Age of Partners in Cohabiting Relationships and Adult Interdependent Relationships

It is lawful to live in a Cohabiting and Adult Interdependent Relationship (“AIR”) as long as both partners are at least 18 years of age. It is also possible to live in an “AIR” with a person under 18 years of age with their guardian’s consent. An individual who is 16 or 17 years of age may enter into an “AIR”, as long as their guardian provides prior written consent.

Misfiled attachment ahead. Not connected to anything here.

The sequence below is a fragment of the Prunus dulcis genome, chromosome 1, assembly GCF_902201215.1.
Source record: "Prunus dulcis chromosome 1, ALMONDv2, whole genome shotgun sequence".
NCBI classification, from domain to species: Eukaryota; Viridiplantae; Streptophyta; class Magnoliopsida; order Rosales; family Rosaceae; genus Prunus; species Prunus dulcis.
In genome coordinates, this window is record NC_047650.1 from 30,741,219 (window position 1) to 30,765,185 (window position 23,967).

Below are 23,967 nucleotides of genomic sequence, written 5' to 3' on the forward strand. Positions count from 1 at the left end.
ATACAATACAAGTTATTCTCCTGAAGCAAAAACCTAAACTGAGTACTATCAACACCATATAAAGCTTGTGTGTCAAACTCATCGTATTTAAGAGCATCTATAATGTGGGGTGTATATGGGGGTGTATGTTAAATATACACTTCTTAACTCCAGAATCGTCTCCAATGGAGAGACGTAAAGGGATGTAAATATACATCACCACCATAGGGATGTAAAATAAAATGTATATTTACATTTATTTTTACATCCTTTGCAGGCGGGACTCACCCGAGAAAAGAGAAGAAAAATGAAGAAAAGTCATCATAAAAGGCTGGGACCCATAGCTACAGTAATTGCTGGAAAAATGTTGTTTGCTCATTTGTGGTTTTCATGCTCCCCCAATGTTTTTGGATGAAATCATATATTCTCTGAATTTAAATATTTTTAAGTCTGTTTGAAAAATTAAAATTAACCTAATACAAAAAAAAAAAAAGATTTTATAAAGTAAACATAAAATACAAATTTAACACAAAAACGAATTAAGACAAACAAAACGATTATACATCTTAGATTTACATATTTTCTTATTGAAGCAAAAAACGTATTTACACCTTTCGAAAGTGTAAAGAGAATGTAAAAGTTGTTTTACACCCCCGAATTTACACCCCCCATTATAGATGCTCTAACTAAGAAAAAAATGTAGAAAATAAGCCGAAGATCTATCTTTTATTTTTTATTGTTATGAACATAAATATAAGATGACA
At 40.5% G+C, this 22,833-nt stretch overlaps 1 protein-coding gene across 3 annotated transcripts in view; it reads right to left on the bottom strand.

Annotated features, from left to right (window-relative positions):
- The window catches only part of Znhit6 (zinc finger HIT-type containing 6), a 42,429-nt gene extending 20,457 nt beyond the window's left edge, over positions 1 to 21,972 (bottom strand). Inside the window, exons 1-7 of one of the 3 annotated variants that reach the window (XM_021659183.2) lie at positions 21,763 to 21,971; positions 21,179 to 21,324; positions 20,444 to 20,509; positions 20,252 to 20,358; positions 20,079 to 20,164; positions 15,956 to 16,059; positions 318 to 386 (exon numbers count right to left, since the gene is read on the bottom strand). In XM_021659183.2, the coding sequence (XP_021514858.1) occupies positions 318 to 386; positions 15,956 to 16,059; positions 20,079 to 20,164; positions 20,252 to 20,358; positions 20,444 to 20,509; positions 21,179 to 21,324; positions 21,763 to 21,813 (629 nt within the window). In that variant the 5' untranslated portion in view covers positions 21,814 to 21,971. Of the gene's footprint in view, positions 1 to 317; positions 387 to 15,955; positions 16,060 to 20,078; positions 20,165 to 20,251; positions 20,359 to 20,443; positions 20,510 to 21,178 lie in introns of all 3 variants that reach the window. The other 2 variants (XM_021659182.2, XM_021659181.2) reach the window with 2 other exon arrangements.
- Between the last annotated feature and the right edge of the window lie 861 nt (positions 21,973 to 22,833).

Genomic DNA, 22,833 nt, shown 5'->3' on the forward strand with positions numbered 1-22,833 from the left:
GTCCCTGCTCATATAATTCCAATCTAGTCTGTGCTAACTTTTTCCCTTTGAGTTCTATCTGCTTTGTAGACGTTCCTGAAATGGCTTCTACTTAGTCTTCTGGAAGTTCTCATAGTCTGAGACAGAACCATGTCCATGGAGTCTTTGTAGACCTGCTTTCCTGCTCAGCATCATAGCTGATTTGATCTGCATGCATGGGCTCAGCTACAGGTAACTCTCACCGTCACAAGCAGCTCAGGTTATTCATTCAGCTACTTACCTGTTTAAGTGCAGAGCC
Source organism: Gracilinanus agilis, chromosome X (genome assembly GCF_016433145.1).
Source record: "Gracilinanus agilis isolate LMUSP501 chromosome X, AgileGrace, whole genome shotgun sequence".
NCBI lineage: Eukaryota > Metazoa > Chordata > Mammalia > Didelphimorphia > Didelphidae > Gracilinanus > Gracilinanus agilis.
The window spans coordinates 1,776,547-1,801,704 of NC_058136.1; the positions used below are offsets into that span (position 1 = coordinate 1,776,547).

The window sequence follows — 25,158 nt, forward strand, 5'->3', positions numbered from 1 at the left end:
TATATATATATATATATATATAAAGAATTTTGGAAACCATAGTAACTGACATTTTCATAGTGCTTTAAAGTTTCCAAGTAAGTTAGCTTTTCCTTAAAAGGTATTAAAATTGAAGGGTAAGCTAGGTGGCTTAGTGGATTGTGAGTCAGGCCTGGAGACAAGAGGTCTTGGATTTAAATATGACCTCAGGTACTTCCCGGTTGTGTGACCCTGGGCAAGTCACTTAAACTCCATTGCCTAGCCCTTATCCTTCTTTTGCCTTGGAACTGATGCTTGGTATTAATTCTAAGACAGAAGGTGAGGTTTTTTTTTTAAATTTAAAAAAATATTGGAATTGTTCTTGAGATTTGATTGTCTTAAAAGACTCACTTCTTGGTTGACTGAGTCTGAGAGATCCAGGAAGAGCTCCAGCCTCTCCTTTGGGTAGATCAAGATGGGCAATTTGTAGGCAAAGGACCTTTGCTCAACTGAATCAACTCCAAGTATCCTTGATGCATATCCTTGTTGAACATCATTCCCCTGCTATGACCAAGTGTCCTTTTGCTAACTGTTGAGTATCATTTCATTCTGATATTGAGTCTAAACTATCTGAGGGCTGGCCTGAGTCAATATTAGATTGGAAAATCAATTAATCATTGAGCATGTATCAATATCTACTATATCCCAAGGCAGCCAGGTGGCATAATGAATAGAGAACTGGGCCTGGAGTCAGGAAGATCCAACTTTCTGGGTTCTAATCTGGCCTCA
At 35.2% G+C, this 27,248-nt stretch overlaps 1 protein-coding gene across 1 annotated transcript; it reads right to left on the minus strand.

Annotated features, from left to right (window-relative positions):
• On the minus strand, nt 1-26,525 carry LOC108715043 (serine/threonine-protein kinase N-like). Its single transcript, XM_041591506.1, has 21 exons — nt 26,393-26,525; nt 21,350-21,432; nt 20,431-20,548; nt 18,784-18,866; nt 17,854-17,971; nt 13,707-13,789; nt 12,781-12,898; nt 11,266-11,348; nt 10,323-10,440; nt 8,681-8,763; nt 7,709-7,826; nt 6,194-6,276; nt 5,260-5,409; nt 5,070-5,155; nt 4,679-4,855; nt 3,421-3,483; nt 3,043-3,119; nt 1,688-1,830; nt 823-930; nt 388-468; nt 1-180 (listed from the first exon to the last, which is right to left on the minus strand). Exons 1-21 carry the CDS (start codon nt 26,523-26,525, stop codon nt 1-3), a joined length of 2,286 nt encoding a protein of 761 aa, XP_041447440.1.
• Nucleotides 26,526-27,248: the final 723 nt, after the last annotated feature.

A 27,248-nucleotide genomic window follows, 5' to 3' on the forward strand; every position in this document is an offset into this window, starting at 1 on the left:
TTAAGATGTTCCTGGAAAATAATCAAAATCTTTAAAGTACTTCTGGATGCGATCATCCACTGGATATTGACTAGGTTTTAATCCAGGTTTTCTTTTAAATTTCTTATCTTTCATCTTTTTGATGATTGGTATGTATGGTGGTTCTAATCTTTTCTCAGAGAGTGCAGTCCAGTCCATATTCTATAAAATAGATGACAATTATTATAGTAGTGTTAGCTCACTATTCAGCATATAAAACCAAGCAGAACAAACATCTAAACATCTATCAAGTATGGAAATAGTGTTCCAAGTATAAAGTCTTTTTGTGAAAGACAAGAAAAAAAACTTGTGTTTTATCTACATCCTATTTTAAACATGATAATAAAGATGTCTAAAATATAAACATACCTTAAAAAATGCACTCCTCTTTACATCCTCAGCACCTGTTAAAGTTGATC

The old law applicable to relationships that ended before January 1, 2020 is that property belongs to the person who paid for it. Any property a partner purchased belongs solely to that person; their partnerhas no legal rights to the property purchased by their partner simply because they have lived together for a period of time. If a partner has contributed to the property, either directly or indirectly, they may have rights to the specific property. A direct contribution could include but is not limited to, making mortgage payments, utilities payments or renovations. An indirect contribution could include, but is not limited to, providing childcare while their partner worked, maintaining the household or decorating the household. You should consult a lawyer if you believe that you have earned a right to the property in your partner’s sole name and you had a long-term relationship.